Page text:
13.

Ocelot checked through his pack again, rearranging the items inside for the fifth time since the small plane had taken off from a private airfield outside Miami. He’d checked them a few more times before that, on the little jet that had brought them to Miami from Seattle. He didn’t say “Can’t this thing go any faster?” but he was certainly thinking it.

Behind him, Gabriel sat silently against one of the windows, looking out over the verdant jungle below. His face was unreadable; he hadn’t spoken for over an hour. Next to him Kestrel was catching a catnap, leaned against his shoulder. She held a small pack in her lap; another lay between her feet. The engines droned an incessant background to Ocelot’s growing impatience.

They had been in the air for a couple of hours so far, and counting. This didn’t include the hour they’d had to wait in Miami while Gabriel wrestled with the local Carib League authorities who were unwilling to let the plane take off without what they called ‘proper authorization.’ Working his way up the chain until he was finally introduced to the tiny airfield’s commander, the young man had produced ‘proper authorization’ in the form of a rather hefty credstick, and they had been on their way.

The pilot, who had conversed with Kestrel because she was the only one of the three of them who spoke any Spanish (Gabriel could understand any language using his telepathic abilities but had not yet learned to speak this one), was a rather burnt-out-looking ork rigger named Javier Lopez. They had told both Lopez and the airfield authorities about the plane crash, but both had seemed disinterested. The commander promised to radio ahead to Iquitos and let them know, but both he and Lopez told them that if a plane had indeed crashed into the Amazonian jungle, a rescue expedition would probably be unsuccessful due to the shifting topography of the magic-rich Amazonian lands. Still, though, enough nuyen could go a long way in convincing anyone to do just about anything, and Javier Lopez was no exception. Especially when all he had to do was deliver them to Iquitos.

Ocelot finished rearranging his gear and shoved his bag disgustedly back under the seat. All he wanted to do was move, to get out there and find ‘Hawk, and here he was forced to sit in this tiny craft for several hours, cooling his heels and allowing his mind to conjure up all sorts of terrible fates that could be befalling his friend while he, Ocelot, did nothing. He sighed loudly and stretched out, putting one foot up on the empty seat next to him.

Behind him, Kestrel had awakened and sat back up, also stretching. She glanced out the window, noted that the scenery hadn’t changed since she’d gone to sleep, and settled back. “Have you ever been to Amazonia, Ocelot?” she asked suddenly.

He twisted back around to look at her, glad to see that she no longer had her head on Gabriel’s shoulder. “Yeah.”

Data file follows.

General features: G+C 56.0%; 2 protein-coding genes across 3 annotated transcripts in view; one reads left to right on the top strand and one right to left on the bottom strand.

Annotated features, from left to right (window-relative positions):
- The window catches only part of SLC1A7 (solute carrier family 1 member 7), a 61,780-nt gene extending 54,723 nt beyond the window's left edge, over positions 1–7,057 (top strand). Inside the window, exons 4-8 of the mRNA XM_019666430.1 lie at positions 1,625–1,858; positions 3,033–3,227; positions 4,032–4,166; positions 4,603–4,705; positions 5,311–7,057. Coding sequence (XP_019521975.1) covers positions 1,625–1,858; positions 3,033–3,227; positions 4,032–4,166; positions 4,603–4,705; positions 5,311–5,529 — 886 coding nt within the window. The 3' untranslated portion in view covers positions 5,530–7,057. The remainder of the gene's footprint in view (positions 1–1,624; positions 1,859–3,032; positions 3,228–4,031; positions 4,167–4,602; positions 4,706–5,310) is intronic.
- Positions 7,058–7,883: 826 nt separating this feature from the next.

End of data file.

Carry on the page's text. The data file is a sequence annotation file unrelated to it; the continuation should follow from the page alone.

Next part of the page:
She looked surprised. “Really? You never told me about it.”

“It was awhile ago. The whole team went. We got hired to babysit a group of scientists looking for some weird fruit.”

Gabriel glanced up. “This wouldn’t have anything to do with Dunkelzahn’s will, would it? I recall that it contained a mention of a fruit in Amazonia—a kiwi, if I remember correctly.”

“You got a good memory. Yeah, that was the one. It was a nasty situation. That’s why I’m worried about ‘Hawk. He knows what to expect down there, but magic can get tricky and sometimes it’s good to have some muscle on your side, you know?”

Kestrel nodded soberly. “And if he’s with a bunch of magical grad students, odds are good that muscle is one thing they haven’t got.” She paused a moment, then regarded Ocelot again. “So what’s it like? What should we expect? I’ve been in the jungle before, but Amazonia—well, I’ve heard it isn’t like anything else around.”

Ocelot noticed that Gabriel seemed interested in his words as well. He shrugged. “It’s hot, it’s muggy as hell, and there are plants everywhere. It’s like you can almost see ‘em growing if you look hard enough. Not to mention some of the nastiest awakened creatures around, awakened vines, bugs—” he shuddered. “Wouldn’t be my choice of a place to go back to, if it wasn’t for something like this.” He glanced at Gabriel. “I’m surprised you haven’t been there. Seems right up your alley, seeing as how you wouldn’t have to worry about much of the local wildlife.”

“It was on my list,” the young man said mildly. “But the fact is, you’re not quite correct about my having to worry about the—as you call it—’local wildlife.’ The lands of Amazonia are home to at least seven dracoforms that I am aware of. There are probably more who are a bit more secretive.”

“Dracoforms?” Ocelot’s eyes widened. “You mean dragons?”

“Feathered serpents, in most cases,” Gabriel told him. “They are known for being rather territorial about the lands they claim as their own, especially in regard to the trespassing of other dracoforms.”

Ocelot took a deep breath. “Tell me there aren’t any in the area where you think the plane went down.”